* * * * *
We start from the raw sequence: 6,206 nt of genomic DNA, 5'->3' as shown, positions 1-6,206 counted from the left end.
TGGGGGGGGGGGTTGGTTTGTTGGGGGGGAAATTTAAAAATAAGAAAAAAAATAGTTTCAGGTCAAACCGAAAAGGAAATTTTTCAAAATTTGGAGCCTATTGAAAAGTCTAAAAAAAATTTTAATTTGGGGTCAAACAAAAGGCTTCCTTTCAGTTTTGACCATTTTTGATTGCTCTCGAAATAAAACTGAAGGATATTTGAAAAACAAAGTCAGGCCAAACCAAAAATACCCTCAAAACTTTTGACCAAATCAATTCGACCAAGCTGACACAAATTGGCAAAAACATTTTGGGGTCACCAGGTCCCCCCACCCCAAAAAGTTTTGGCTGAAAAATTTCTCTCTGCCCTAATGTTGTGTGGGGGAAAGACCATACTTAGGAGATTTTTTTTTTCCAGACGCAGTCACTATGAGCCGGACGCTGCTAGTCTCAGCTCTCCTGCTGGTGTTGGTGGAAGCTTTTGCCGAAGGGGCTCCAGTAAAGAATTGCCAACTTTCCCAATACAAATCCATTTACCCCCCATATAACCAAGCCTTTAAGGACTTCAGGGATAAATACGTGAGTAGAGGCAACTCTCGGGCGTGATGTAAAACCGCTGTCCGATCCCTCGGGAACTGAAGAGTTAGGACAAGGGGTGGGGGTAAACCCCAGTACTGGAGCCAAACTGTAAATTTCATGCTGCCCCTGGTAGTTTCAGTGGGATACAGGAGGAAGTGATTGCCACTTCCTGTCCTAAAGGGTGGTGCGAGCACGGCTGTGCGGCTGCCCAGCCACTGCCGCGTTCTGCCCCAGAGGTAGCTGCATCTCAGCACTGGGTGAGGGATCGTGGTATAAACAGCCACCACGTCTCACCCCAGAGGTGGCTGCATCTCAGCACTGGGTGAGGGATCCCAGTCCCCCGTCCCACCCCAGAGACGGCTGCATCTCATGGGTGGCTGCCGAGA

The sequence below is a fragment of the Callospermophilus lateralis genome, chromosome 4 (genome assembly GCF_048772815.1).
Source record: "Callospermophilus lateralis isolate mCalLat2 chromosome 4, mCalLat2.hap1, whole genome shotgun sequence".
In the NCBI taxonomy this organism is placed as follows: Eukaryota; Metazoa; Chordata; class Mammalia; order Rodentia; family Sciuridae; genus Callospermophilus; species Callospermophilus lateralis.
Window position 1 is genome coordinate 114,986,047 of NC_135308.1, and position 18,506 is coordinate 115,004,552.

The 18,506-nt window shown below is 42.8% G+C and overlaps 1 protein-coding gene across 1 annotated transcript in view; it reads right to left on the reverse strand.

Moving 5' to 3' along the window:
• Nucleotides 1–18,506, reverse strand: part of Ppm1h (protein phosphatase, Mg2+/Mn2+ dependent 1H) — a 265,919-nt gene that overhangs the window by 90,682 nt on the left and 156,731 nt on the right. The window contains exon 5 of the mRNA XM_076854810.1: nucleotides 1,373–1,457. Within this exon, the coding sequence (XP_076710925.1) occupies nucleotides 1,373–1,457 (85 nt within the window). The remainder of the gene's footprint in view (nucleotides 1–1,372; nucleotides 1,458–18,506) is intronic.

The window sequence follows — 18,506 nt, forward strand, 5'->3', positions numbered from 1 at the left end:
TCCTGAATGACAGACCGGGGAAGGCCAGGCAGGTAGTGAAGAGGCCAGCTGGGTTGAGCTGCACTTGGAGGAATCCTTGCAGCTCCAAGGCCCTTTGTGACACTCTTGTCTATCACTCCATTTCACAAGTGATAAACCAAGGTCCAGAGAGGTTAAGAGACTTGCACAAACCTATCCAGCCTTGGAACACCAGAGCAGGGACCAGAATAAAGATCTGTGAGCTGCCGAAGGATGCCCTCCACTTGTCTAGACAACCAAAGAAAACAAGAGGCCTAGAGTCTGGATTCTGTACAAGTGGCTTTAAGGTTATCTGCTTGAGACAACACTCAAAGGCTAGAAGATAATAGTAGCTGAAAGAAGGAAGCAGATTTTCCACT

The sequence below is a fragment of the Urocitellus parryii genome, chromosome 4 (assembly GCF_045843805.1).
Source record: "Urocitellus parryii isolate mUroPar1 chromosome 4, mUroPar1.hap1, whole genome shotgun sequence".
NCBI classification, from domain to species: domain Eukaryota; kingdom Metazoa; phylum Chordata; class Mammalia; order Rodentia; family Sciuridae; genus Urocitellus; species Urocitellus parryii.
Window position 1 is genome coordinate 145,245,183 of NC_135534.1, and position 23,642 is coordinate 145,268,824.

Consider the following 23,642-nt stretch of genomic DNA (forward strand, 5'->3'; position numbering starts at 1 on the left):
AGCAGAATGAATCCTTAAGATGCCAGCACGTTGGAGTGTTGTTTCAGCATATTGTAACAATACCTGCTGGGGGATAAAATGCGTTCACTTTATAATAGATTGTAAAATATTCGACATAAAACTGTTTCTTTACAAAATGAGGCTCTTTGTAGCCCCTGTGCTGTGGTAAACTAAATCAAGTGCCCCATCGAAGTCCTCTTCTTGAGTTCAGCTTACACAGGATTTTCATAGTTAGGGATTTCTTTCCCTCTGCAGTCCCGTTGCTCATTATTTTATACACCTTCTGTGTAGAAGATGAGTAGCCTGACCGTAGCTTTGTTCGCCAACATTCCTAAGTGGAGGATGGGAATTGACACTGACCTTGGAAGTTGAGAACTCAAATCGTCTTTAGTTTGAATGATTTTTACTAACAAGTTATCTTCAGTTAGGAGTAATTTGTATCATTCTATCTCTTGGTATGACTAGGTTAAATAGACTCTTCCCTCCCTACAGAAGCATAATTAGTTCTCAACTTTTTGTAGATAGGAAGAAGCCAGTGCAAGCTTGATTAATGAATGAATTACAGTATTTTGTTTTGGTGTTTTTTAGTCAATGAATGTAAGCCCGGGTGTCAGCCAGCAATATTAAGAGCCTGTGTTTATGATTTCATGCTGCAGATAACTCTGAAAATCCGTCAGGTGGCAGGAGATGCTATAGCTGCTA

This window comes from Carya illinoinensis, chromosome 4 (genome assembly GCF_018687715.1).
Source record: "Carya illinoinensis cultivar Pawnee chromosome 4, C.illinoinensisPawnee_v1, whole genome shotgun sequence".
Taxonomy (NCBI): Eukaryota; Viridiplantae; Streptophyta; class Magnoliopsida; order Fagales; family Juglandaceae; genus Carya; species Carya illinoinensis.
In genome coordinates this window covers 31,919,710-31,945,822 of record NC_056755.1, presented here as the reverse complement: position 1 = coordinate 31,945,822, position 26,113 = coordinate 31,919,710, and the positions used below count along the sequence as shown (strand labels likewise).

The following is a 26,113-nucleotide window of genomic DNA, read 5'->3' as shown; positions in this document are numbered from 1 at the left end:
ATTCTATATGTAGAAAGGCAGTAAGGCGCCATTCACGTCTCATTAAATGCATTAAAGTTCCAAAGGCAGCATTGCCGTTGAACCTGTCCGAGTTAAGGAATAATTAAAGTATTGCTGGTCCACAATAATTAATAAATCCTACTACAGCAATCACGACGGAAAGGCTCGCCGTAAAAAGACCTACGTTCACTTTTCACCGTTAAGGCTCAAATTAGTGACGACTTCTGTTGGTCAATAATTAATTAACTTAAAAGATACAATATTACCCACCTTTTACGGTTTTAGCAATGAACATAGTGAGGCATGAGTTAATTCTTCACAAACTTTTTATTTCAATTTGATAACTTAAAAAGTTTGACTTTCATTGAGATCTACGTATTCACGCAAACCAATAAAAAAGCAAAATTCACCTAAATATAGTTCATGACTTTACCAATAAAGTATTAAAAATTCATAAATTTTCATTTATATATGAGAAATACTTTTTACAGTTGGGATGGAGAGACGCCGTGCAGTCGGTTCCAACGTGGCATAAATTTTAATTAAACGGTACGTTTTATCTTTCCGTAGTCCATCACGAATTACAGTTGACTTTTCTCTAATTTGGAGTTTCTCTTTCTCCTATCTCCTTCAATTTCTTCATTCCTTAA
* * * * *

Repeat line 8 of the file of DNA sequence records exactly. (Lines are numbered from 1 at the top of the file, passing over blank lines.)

Moving 5' to 3' along the window: